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Energy Update: June 8, 2018

 

In the States

HI – Governor David Ige signed three energy- and climate-focused bills into law. The first bill, HB 2182, seeks to make Hawaii carbon neutral by 2045 and establishes a state task force on Greenhouse Gas Sequestration. The second bill, HB 1986, which was passed by the state legislature unanimously, crafts a framework for a carbon capturing, offsetting, and crediting program while the third bill, HB 2106, requires a sea level rise analysis in environmental impact statements before projects can be approved. “Climate change is real,” said Governor Ige, “and we’re seeing its impacts right now in our island state. Taken together, this suite of bills establishes policies and programs that acknowledge and address this reality.” Governor Ige signs three bills combating climate changeThe Honolulu Star-Advertiser

 

IL – Several bills focused on solar energy development, notably the standardization of requirements for solar installations on farmland, await Governor Bruce Rauner’s signature. One bill, SB 486, determines how property taxes are calculated for land with ground-mounted commercial solar systems while another measure, SB 2591, requires the same agricultural impact requirements for wind farms to apply to solar projects with 500 kilowatts or more of generation. Howard Learner, executive director of the Environmental Law & Policy Center, which worked on the bills, said “the trio of solar energy bills passed in Illinois by a strong bipartisan majority reflects the growing progress of solar energy development. There’s now sufficient development growing and moving forward that it makes sense to flesh out the policy framework.” Illinois bills for solar on farmland await Rauner actionEnergy News

 

NM – Testifying before a House subcommittee in support of four energy bills, Governor Susana Martinez urged  Congress to to reduce bureaucratic red tape in federal review of energy projects. Noting that oil and gas revenue are critical for funding education, healthcare, and other public services, the Governor pressed for streamlining the federal permitting process. According to Governor Martinez and Secretary of Energy, Minerals, and Naturals Resources Ken McQueen, who also testified, “the average time it takes federal land managers to approve a drilling permit application is 250 days, [which] can amount to a potential loss of $2 million a day for the state.” Two of the bills are sponsored by Representative Steve Pearce of New Mexico who is running succeed the Governor in this year’s gubernatorial election. “Each backlogged permit represents New Mexicans losing out on good paying jobs and rural communities losing out on economic growth. We need a solution that will streamline layers of bureaucratic requirements and expedite the approval process,” Martinez said. Red tape slows oil and gas projects, New Mexico Governor saysThe Salt Lake Tribune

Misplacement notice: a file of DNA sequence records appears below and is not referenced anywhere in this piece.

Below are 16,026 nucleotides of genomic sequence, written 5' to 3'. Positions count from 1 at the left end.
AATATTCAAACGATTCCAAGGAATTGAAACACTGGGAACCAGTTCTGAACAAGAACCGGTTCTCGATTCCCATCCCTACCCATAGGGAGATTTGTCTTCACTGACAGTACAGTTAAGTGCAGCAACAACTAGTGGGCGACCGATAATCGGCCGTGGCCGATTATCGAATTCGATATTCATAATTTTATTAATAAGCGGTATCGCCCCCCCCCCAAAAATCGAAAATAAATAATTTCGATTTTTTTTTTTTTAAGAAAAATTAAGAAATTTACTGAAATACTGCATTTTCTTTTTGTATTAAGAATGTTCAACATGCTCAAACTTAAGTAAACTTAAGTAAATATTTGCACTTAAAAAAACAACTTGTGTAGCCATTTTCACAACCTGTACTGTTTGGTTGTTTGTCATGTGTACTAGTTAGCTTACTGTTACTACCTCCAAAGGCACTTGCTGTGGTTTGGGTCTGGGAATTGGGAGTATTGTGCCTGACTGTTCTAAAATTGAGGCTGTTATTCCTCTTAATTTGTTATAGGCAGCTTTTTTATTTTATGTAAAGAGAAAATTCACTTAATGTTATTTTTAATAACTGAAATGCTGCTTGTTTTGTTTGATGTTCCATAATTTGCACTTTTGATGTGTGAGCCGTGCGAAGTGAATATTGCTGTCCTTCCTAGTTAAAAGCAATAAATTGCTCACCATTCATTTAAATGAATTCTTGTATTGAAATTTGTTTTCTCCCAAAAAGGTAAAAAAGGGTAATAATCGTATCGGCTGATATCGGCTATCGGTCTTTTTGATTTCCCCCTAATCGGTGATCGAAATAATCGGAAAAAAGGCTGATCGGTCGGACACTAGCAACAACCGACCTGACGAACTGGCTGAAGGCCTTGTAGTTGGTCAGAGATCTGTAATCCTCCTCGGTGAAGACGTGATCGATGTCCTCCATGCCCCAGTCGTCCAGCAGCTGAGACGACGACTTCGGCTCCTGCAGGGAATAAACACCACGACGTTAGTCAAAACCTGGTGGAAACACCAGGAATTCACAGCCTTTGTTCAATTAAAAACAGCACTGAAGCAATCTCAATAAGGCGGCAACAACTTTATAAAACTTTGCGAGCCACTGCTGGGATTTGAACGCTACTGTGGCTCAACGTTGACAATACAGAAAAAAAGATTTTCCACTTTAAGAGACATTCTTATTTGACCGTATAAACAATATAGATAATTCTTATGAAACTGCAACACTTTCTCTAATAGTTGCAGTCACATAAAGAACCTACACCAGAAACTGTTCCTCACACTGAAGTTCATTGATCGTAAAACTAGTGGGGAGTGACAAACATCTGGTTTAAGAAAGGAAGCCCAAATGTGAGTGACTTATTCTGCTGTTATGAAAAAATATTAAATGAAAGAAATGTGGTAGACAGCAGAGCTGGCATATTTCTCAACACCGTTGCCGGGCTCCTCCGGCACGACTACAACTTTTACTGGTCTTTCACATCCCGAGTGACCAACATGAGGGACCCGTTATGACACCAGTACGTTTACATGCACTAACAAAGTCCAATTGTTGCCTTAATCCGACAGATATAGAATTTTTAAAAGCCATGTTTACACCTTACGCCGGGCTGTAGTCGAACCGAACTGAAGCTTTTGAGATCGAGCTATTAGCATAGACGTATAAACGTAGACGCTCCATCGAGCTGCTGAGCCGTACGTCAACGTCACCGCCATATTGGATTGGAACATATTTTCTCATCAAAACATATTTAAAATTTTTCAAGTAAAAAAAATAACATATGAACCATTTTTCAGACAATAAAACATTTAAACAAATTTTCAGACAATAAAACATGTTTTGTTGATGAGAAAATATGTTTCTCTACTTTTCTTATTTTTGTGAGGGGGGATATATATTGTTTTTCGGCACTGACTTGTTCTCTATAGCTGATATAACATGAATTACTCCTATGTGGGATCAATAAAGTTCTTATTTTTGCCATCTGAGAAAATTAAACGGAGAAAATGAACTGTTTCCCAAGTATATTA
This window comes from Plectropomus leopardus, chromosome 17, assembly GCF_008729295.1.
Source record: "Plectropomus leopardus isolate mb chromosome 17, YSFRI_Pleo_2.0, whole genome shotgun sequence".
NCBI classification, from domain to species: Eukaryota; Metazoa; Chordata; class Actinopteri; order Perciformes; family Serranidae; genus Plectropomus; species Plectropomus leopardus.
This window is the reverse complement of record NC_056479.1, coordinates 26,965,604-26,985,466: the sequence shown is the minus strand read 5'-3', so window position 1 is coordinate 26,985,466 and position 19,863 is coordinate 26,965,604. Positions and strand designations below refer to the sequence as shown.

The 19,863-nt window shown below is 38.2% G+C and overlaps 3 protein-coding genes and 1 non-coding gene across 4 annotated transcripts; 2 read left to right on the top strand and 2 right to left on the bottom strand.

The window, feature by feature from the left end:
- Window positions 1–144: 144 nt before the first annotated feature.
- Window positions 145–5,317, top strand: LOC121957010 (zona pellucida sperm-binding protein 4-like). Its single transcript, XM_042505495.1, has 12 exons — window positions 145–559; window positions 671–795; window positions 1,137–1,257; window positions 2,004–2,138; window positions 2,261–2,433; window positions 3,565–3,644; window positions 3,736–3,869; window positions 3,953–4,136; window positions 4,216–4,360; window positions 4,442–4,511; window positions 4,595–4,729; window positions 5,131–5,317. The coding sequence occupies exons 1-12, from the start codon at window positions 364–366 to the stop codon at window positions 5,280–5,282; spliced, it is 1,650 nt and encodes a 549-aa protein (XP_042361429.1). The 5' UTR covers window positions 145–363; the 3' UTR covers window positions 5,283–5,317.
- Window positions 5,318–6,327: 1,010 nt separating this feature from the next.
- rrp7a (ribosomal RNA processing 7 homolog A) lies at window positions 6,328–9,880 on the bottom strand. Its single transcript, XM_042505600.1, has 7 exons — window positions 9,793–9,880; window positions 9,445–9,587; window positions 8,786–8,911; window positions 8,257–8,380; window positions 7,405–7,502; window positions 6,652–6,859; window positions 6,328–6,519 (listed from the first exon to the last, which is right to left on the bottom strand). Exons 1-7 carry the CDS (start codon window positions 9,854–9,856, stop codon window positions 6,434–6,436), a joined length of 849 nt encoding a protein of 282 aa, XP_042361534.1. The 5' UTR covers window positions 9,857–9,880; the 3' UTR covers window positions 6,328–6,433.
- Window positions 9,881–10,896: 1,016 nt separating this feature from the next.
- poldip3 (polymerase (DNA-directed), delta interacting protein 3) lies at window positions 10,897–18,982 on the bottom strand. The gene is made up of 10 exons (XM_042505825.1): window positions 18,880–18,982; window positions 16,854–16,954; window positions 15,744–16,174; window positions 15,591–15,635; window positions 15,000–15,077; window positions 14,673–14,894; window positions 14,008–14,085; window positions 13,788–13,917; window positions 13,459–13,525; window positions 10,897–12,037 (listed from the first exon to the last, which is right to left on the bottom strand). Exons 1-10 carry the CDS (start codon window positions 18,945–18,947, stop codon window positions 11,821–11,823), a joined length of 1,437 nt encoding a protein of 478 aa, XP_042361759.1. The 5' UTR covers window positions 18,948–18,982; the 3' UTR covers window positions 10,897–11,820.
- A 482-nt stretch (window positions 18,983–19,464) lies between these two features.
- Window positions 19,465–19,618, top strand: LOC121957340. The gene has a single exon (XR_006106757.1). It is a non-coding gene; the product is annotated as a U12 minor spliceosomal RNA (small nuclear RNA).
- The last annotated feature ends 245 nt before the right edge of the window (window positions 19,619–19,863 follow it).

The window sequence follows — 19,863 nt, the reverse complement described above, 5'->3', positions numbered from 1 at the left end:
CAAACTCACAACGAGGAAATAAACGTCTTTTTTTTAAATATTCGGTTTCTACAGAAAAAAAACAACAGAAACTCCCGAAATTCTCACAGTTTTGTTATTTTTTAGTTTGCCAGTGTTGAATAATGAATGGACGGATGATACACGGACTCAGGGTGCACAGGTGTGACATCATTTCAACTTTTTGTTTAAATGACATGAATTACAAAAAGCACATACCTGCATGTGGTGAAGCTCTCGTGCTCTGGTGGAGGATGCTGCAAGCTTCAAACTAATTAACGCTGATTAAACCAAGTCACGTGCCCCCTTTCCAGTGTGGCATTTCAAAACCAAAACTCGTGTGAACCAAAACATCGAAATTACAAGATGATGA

NJ – Governor Phil Murphy signed a measure to subsidize three nuclear power plants in the Garden State. The legislation requires ratepayers to “spend more than $300 million a year to rescue [the plants] run by Exelon and Public Service Enterprise Group. The Governor also signed bills that mandate that half of the state’s electricity is generated from renewable energy sources by 2030. “To reach our clean energy goals, we will need to keep these plants open and safely operating,” Governor Murphy said at the bill signing. He also noted that New Jersey’s nuclear plants support almost 6,000 jobs. Nuclear plants play pivotal roles in New Jersey’s economy and environment, and Governor Murphy is to be commended for signing into law today a Zero Emissions Credit program to help preserve these critical energy assets,” said Maria Korsnick, president and CEO of the Nuclear Energy Institute. NJ Governor signs law to save nuclear plantsThe Washington Examiner

 

PA – Governor Tom Wolf announced his administration would more strictly enforce air pollution standards for the state’s natural gas industry, which has boomed in recent years thanks to the development of the Marcellus Shale’s natural gas deposits. The Wolf administration is planning, through the deployment of new permits, to require the exploration industry “to use more advanced equipment to reduce methane emissions and other air pollutants, control emissions from a broader array of sites, and check for leaks more frequently along pipelines and connections.” Applying to new well sits and compression, processing, and transmission stations along pipelines, the permits will take effect in August. “We are uniquely positioned to be a national leader in addressing climate change while supporting and ensuring responsible energy development, while protecting public health and our environment,” Governor Tom Wolf said. Pennsylvania sets methane requirements on natural gas wellsStateImpact Pennsylvania NPR

 

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